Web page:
The IAC hosts the meeting of the NEOMIR mission that will boost the early detection of asteroids.

Artist's impression of NEOMIR. Credit: ESA / Pierre Carril
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The mission is part of the planetary defence strategy of the European Space Agency (ESA)

The Instituto de Astrofísica de Canarias (IAC) is hosting this week the meeting of the Scientific Advisory Group (SAG) linked to ESA's NEOMIR (NearEarth Object Mission in the InfraRed) mission, which aims, among other things, to create a system for detecting near-Earth asteroids using a space telescope.

The mission is part of the planetary defence strategy of the European Space Agency (ESA), which has set a possible launch date of 2030, using an Ariene 6-2 rocket. 

SAG coordinator and IAC researcher Javier Licandro points out that at present "all those asteroids that come from the direction of the Sun cannot be seen". To solve this problem, this ESA mission will place the telescope between the Sun and the Earth. Being located outside the Earth's atmosphere and with the ability to observe in infrared light, NEOMIR will detect the heat emitted by the asteroids themselves, which not only facilitates their detection, but also makes it possible to determine their size, a fundamental parameter for determining the effects in the event of a collision with the Earth.

The SAG coordinator said that they are considering using a different detection method called Synthetic Tracking, which would facilitate the detection of these "very fast-moving" objects.

Reunión NEOMIR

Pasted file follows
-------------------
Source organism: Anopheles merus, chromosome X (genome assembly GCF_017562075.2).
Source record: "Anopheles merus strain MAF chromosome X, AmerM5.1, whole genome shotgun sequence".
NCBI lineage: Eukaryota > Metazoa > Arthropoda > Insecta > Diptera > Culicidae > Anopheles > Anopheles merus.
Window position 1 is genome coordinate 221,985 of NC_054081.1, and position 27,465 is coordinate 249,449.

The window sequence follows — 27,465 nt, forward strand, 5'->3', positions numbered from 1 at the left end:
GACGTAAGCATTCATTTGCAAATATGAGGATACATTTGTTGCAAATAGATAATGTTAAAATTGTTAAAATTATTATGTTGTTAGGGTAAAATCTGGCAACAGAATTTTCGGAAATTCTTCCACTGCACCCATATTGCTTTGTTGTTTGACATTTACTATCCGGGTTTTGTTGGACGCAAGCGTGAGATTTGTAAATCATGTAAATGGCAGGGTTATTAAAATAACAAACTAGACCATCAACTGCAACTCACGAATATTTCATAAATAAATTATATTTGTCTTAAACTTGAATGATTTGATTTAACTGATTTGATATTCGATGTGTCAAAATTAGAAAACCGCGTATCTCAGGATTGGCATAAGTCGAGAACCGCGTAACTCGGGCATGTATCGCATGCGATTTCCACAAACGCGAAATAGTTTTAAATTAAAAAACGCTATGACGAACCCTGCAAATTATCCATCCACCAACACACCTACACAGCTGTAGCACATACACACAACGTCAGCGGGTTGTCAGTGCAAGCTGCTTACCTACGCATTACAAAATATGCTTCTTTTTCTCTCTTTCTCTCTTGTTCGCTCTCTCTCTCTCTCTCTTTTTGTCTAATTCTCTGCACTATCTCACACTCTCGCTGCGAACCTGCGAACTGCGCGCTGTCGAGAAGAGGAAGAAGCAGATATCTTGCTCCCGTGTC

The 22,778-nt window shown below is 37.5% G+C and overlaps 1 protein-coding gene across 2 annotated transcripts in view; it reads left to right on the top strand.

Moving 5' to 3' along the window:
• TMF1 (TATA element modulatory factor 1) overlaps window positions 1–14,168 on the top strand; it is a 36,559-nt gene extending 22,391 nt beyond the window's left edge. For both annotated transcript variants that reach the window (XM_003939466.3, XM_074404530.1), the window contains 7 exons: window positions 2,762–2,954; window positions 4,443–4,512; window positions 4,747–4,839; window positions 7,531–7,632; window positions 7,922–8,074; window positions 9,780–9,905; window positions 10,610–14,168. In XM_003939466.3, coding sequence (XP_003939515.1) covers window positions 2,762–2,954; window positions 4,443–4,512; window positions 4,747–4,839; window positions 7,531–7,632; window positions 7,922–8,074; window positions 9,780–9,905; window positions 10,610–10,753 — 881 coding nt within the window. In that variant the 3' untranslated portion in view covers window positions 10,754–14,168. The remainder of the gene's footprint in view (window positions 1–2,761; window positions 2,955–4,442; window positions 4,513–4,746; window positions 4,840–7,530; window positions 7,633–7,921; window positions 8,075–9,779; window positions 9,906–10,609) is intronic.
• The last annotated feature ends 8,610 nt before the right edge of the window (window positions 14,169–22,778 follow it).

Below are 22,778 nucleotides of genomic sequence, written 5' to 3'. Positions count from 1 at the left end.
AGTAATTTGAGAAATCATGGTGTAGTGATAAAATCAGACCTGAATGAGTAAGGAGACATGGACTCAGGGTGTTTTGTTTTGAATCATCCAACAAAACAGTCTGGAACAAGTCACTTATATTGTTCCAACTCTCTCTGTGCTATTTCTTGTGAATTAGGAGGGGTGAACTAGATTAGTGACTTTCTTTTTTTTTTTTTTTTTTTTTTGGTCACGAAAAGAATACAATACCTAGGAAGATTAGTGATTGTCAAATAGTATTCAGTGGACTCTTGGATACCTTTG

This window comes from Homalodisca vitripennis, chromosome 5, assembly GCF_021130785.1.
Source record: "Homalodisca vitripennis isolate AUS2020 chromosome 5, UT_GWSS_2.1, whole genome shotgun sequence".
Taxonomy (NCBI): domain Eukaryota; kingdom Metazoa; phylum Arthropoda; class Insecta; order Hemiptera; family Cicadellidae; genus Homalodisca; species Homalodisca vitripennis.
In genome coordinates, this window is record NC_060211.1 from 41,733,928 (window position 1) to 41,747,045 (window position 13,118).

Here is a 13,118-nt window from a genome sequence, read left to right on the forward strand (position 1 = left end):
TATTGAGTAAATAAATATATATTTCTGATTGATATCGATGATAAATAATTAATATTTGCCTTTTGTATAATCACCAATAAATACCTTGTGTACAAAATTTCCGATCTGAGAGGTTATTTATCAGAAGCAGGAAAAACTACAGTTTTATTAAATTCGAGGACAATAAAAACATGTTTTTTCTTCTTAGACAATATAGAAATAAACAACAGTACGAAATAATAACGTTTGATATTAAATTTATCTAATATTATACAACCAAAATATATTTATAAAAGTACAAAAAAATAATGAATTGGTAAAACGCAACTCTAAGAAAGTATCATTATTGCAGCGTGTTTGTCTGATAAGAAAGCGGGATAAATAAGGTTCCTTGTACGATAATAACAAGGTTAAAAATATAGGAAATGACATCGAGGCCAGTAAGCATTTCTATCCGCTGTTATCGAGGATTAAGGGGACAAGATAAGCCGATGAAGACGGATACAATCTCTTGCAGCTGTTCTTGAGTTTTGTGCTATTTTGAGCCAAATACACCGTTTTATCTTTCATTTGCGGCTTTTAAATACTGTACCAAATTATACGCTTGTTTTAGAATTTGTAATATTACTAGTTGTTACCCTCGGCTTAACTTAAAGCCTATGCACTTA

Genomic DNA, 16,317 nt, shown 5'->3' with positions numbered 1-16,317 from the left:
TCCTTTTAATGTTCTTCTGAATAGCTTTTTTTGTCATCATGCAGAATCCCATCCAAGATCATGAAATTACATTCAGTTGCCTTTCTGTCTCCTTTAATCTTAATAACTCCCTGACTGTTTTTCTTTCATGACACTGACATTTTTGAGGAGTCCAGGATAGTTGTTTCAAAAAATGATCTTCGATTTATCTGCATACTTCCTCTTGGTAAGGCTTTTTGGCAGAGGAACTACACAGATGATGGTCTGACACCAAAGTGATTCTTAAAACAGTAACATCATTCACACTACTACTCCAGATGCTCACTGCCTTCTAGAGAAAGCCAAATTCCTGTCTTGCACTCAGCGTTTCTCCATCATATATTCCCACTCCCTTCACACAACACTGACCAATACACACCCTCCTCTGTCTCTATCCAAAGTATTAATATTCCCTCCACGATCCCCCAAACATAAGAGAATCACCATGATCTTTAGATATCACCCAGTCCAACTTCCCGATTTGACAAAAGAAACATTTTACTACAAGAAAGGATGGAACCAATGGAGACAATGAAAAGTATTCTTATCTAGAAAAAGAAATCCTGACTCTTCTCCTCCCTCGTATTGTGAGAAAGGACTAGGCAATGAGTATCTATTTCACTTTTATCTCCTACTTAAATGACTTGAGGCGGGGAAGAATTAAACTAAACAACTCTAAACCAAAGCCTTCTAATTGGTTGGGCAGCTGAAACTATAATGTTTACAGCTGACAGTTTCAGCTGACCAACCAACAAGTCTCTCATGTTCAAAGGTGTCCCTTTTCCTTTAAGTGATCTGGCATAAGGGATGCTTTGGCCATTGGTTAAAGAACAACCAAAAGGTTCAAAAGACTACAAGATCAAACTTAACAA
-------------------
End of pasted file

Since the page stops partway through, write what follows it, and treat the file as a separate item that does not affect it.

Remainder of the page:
Attendees of the meeting of the Scientific Advisory Group linked to the ESA NEOMIR mission held at the IAC Headquarters in La Laguna (Tenerife).

Luca Conversi, a member of ESA and the project's top representative, explains that more images of the same field must be taken, allowing time to detect moving bodies in order to distinguish asteroids from, for example, stars.

The objects to be detected with this telescope are at least 20 metres in diameter and do not pose a global threat to life on Earth, but could have an effect on the population and infrastructure at the impact site. Their early detection would allow the authorities to take appropriate safety measures to mitigate these effects. It is estimated that the instrument could detect them an average of one month in advance, or up to three days in the worst case. Licandro envisions the mission as "an early warning network for small body impacts".

The space telescope is designed to operate for a total of seven years with a possible extension of another five years. Its commissioning will bring benefits in other areas, such as mapping all the dust in the Sun's ecliptic zone, and characterising the population of asteroids and comets orbiting in the Sun's vicinity. "It will look at a region of the sky that, at least in the last 30 years, no instrument, neither in the sky nor on Earth, has looked at," says Conversi.

The SAG is represented by centres and universities from different countries, and includes the Centres and universities from different countries are represented in the SAG, including Javier Licandro from the IAC, Karry Muinonen from the University of Helsinki, Thomas Müeller from the Max Planck Institute for Extraterrestrial Physics, Alan Fitzsimmons from Queen's University Belfast, Paolo Tanga and Marco Delbo from the Observatory of the French Riviera, and Marcel Popescu from the Astronomical Institute of the Romanian Academy.

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Minor Bodies of the Solar System
This project studies the physical and compositional properties of the so-called minor bodies of the Solar System, that includes asteroids, icy objects, and comets. Of special interest are the trans-neptunian objects (TNOs), including those considered the most distant objects detected so far (Extreme-TNOs or ETNOs); the comets and the comet-asteroid
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